Story of a Dish: Lobster and Crab Stuffed Mahi-Mahi
CHEF: James Costello
RESTAURANT: Ohana Grill
It may seem surprising that, for two years running, a New Jersey chef who designs fish dishes around culinary trends happening 5,000 miles away has been honored by the NJ Department of Agriculture as one of the state’s top seafood chefs. In fact, chef James Costello, owner of Ohana Grill in Lavallette, sees the Jersey shore and the island of Maui as much more closely linked than that mileage suggests. What’s more, he sees his restaurant as a place where he can showcase both his Jersey Shore pride and his love of Hawaii and its cuisine.
“If I was in Kaanapali, walking my dog down the beach, it would be a much different feeling, but it’s that same love of the beach,” Costello says. “That was part of the reason we got into Ohana. I wanted to wear shorts and flip-flops every day—just to have that lifestyle.”
Costello has a standing order with Pisces Seafood, his seafood purveyor in Toms River, to purchase Hawaiian fish such as opah (moonfish) and opakapaka (Hawaiian pink snapper), whenever it is available wholesale in the Fulton Fish Market at Hunts Point. Mahi-mahi, which is fished throughout the world, including along the east coast of the United States, is also a regular item on Ohana’s menu. Costello says the texture of mahi-mahi makes it perfect for stuffing, especially when the fillets are thick enough to allow a pocket to be cut. His preparation is inspired by stuffed fish dishes he has eaten on family trips to Maui. “This dish evolved from our trips to Hawaii, and then we sort of tweaked it into our own with adding some Jersey Shore gumption to it,” Costello says.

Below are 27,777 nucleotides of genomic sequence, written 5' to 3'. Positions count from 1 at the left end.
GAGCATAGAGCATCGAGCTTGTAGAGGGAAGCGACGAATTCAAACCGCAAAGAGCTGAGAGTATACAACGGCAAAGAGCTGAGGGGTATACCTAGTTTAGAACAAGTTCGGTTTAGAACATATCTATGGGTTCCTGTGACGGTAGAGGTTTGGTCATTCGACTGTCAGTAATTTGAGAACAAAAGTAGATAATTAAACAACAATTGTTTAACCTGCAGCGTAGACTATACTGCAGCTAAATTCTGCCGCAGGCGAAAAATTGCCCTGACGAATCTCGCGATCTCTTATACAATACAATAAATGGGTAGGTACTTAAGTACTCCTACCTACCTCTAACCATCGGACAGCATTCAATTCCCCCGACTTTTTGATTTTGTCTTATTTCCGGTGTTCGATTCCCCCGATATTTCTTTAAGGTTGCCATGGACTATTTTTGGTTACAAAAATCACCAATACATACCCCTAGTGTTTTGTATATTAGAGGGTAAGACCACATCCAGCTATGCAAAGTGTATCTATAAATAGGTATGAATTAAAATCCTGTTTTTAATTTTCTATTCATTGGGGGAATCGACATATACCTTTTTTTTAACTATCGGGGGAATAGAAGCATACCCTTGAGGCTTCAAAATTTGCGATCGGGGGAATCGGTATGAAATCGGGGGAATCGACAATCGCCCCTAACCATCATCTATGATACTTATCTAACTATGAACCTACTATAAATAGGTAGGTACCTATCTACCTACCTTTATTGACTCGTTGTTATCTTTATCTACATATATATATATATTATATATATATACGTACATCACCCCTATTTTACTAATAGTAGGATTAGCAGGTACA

His original idea of stuffing mahi-mahi with crabmeat quickly evolved to include lobster tail meat— adding a richness that Costello says “really puts the dish over the top.” The salsa he devised to accompany the dish is based on the restaurant’s mango salsa, which he made more tropical by adding papaya and pineapple. (In the original version of this salsa, which is served with a wasabi calamari appetizer, the pineapple is grilled.) Finally, a topping of macadamia nuts—a classic (but not native) Hawaiian ingredient—adds texture and another layer of flavor.
“We just kept adding different things to it until we came to the final dish,” Costello says. “We cooked it, loved it and it became a menu item.”
Ohana means “family” in Hawaiian —an apt choice for the name of Costello’s restaurant, both because family members pitched in to get the restaurant up and running and because Costello’s two trips to Hawaii have revolved around family. The first was his honeymoon, which ended in a tearful airport plea from his new wife that they find jobs and stay in Hawaii. The second trip included nine family members.
As the head chef of a restaurant that serves dinner seven nights a week, however, time with his family is a rare luxury during the height of the season. On the up side, though, that schedule— along with his use of nightly specials—gives him ample opportunity to experiment with new culinary techniques and exotic ingredients, such as dragon fruit and jackfruit. “Every week that goes by with food, you learn something,” Costello says. “That’s the nice part about our restaurant being open seven days and constantly doing specials. We constantly cycle new ingredients. We don’t just do the same menu every day.”
65 Grand Central Ave., Lavallette